Democracy House Project
|This article relies too much on references to primary sources. (January 2009)|
The Project is an educational initiative using his peer-based model to teach political literacy in communities, adult education programs, and schools in order to recreate and rejuvenate democracy one person, one household, and one issue at a time. The Democracy House Projects also assists local governments in organizing and training citizen councils to serve as audit and advisory bodies on public policy issues.
The stated aim of DHP is to transform the political culture of democratic countries. DHP accomplishes this transformation by training citizens in political literacy. DHP also convenes issue groups of randomly selected citizens to consider reasonable and ethical solutions to the problems facing our country through the peer deliberation process. The Democracy House Project states it is seeking to help realize the Jeffersonian ideal of experiencing public freedom and public happiness through genuine participation with one another in our democracy as peers.
Professor Nielsen has defined political literacy as citizens being able to understand and discuss intelligently the following:
- The meaning and origin of democracy – especially the moral meaning and foundations of democracy.
- The nature of the authority to govern in a democracy (sovereignty of the people as mediated through the rule of law), and the regulative ideals of democracy; namely: liberty, equality, rights, and justice.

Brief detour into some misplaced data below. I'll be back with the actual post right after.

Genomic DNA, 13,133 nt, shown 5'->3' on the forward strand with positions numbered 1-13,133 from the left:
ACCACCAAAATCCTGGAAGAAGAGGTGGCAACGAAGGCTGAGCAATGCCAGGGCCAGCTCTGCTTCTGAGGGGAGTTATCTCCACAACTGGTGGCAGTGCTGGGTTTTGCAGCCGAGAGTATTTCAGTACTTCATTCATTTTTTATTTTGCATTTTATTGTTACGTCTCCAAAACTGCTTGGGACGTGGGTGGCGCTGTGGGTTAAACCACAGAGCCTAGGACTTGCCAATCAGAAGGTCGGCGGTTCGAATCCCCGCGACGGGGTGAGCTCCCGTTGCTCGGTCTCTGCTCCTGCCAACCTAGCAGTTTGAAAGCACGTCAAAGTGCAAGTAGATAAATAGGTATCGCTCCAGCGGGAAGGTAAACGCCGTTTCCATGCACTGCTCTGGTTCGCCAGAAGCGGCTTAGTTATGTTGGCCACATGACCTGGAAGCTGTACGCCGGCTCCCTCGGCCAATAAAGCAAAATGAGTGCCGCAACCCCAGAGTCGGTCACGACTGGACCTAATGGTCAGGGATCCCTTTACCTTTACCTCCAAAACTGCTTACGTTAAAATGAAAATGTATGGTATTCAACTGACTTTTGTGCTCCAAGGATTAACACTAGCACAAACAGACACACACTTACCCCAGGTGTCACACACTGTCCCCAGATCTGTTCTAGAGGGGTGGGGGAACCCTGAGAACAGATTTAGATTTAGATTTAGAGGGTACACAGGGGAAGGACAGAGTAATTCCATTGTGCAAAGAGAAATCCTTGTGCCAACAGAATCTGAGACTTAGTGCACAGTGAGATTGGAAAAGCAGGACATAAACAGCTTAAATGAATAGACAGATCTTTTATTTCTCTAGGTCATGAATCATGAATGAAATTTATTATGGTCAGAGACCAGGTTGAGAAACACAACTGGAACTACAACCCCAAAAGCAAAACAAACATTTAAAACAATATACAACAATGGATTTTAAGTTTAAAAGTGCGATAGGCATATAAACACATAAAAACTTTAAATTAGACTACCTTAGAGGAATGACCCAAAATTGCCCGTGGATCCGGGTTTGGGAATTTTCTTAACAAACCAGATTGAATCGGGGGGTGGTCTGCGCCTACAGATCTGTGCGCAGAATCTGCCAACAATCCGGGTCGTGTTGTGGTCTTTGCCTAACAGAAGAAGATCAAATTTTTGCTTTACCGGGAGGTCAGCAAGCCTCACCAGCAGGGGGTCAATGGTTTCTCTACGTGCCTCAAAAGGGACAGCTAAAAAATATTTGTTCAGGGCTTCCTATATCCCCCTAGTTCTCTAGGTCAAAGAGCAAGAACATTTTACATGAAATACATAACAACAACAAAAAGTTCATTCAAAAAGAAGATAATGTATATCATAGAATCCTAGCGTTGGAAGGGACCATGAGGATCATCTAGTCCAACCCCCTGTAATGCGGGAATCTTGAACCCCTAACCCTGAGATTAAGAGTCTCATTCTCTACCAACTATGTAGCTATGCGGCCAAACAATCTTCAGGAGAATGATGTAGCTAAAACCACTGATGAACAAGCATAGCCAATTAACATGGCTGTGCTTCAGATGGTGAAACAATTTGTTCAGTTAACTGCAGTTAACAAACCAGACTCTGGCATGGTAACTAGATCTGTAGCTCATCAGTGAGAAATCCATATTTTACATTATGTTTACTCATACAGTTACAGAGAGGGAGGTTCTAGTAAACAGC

- The basic forms of democratic government: direct democracy and indirect democracy (or representative democracy): presidential/congress and parliamentarian, along with an understanding of the nature and functions of the separate branches of government; such as, executive, legislative, and judicial.
- The levels of government from the local community level all the way up to the federal level and how law and regulation are made, and how together they form the public policy of the various governing institutions; and how to be engaged as a citizen lobbyist to demand real participation in the creation of public policy.
- Basic critical thinking skills – how to evaluate arguments, evidence, and information sources including the media.
- Basic communication skills – both speaking well and listening sincerely to different viewpoints, along with conflict resolution skills.
- Peer-based deliberation skills to be able to form consensus in groups and arrive at well-reasoned decisions.
- The diversity of cultural, religious, and ethnic traditions present in the community.
- How to network and get involved with local community groups in order to participate actively in public life and find new ways to be engaged at the grassroots level.
- A basic understanding of – or how to get information on – the important issues facing our common lives as we live together in a genuine democracy.
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